Graduation season is upon us—and if you’re a college student, you might be preparing to move to a new city or get a new job, where you may or may not need to find new health insurance and/or medical providers. Navigating healthcare on your own for the first time can feel overwhelming.

The good news? You have lots of options. Below, we’ll explain all the nuts and bolts of healthcare for new college grads, according to experts.

Health insurance options for college graduates

Even if you have no known medical problems, healthcare coverage is incredibly important. “Medical expenses can arise unexpectedly, and having insurance can protect you from financial hardship,” says Dr. Judy Wright, a family physician.

Your guardians’ health insurance plan

If you’re under age 26 and you’re currently on your parents’ or guardians’ health insurance plan, you can consider staying on it. “This can be a great option if your parents have a good plan that covers your health needs,” says Wright. If you’re moving to a new city, be sure your parents’ plan will cover care in that area. (Most national plans do, according to Wright).

Should you decide to stay on your parents’ plan, be aware of potential privacy concerns. The federal Health Insurance Portability and Accountability Act (HIPAA) has a privacy rule that lets patients ask their insurance provider not to send an explanation of benefit (EOB) form to their parents. But your insurance may or may not honor your request. Some states have extra levels of privacy when it comes to reproductive or drug care, so it’s important to do your research if you’re worried about privacy.

A student health insurance plan

If you’re pursuing a graduate degree right after college, Wright says many colleges and universities offer student health plans that provide basic coverage at an affordable cost—a great option if you don’t have the option of being covered under a guardian’s plan, or if you’d rather have your own insurance.

An employer’s health insurance plan

For students who already have a job lined up post-graduation, health insurance may be a benefit. “For some employment, this benefit may kick in immediately on the start date,” says Wright. But some employers have a “probation period,” which basically means you have to wait a certain amount of time for your health insurance to kick in. You should be able to access insurance within 90 days of your start-date.

A marketplace insurance plan

You’re not out of options if you don’t fit the above scenarios. Wright says the Affordable Care Act (ACA) marketplace offers a variety of health insurance plans that may be more affordable than private plans for young college grads who don’t have access to other types of insurance plans.


Lastly, if you can’t afford ACA plans, you may be eligible for Medicaid, a state-driven government program that provides health insurance to low-income individuals and families. Each year, Medicaid serves around 1 in 5 Americans.  “Eligibility and coverage vary from state to state, so it’s important to check in with your state’s Medicaid program so see if you’re eligible,” Wright says.

How to choose the best insurance plan for you

Before you sign up for insurance, take some time to understand your options. “It can be pretty confusing to know what a copay, deductible, max out-of-pocket amount, and pre-existing condition limitations mean,” says Dr. Janice Johnston, co-founder and medical director of Redirect Health. “Make sure you understand the words in front of you beforehand.”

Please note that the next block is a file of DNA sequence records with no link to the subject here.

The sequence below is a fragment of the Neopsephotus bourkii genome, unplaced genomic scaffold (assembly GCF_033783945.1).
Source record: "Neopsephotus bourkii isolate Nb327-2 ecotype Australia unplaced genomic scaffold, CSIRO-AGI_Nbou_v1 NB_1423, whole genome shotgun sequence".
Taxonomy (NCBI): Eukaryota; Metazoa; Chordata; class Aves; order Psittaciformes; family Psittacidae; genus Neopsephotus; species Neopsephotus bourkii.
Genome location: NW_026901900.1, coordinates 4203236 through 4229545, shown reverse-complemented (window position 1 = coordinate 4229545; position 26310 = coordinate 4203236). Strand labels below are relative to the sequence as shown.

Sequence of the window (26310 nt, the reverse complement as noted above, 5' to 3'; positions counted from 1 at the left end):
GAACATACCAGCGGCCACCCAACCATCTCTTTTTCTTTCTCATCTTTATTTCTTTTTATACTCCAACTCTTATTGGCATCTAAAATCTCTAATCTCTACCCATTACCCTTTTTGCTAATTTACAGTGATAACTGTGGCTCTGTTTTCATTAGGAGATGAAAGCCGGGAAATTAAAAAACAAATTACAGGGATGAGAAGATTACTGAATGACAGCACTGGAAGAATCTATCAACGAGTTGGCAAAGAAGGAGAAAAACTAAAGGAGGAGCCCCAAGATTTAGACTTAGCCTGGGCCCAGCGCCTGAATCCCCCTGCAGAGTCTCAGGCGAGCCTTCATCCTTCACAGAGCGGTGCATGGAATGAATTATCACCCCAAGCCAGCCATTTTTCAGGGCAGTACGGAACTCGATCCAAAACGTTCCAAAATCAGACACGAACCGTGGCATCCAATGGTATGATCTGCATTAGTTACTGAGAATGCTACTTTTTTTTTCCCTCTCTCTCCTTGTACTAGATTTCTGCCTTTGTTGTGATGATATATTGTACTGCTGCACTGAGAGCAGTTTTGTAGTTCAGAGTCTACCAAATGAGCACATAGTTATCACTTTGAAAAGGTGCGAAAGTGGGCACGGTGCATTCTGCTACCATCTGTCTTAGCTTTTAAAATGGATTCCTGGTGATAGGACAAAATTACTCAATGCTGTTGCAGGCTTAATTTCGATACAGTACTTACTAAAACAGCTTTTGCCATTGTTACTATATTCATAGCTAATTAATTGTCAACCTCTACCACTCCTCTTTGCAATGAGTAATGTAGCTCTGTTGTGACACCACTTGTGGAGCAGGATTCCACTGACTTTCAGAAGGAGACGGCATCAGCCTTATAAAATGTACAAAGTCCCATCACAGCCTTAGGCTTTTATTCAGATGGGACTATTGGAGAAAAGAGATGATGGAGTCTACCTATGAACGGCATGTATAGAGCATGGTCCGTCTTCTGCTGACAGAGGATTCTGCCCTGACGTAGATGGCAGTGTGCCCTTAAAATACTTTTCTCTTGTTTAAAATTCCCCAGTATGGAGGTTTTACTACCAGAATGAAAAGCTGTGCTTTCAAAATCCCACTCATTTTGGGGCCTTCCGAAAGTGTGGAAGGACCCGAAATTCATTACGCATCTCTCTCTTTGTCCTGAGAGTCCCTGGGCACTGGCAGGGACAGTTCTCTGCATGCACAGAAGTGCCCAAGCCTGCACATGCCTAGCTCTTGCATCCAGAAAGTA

Once you do your homework, determine the best plan for you. For example, if you are generally healthy and don’t expect to have any health issues, you may feel comfortable with a lower premium (monthly or annual payment) and a higher deductible (the amount of money you need to pay out-of-pocket before your plan starts covering a portion of the cost). On the flipside, if you have a health condition that needs ongoing management, you might feel better paying more every month for a plan with a lower deductible. “Each plan has different benefits and costs, so it’s important to choose a plan that fits both your needs and budget,” says Wright.

What to do when you get new health insurance

Once you officially have insurance, you may want to establish care with new medical providers or continue care with your current providers.

If you want to keep up with your current providers, check if they still take your insurance and be sure to provide them with your new insurance plan information. “Most primary care providers take most plans, but not certain plans,” says Johnston.” It’s good to check with your provider if you want to stay with them to see if they are under that new plan.

However, if you’re moving to a new city, or your current provider won’t accept your health insurance, you’ll want to establish care with new medical providers. You can use Zocdoc to filter providers by insurance plan, and look at reviews to see who might be the best fit for you.

In general, most insurance plans will cover these preventative care measures you’ll want to keep in mind in your post-college life, free of charge.

At minimum, Wright recommends establishing care with a primary care provider who can manage your healthcare. Your PCP can help you stay on track with vaccines and screenings. In general, most insurance plans will cover these preventative care measures you’ll want to keep in mind in your post-college life, free of charge.

PCPs can refer you to specialists if a new health issue comes up, or if you have a health concern that’s too complicated for them to manage alone (such as a severe mental illness or uncontrolled asthma).

Taking the steps to secure insurance and find a medical provider you trust can take time and energy, but hopefully, the process will ultimately save you money—and, more importantly, safeguard your health.

SOURCE: Zocdoc

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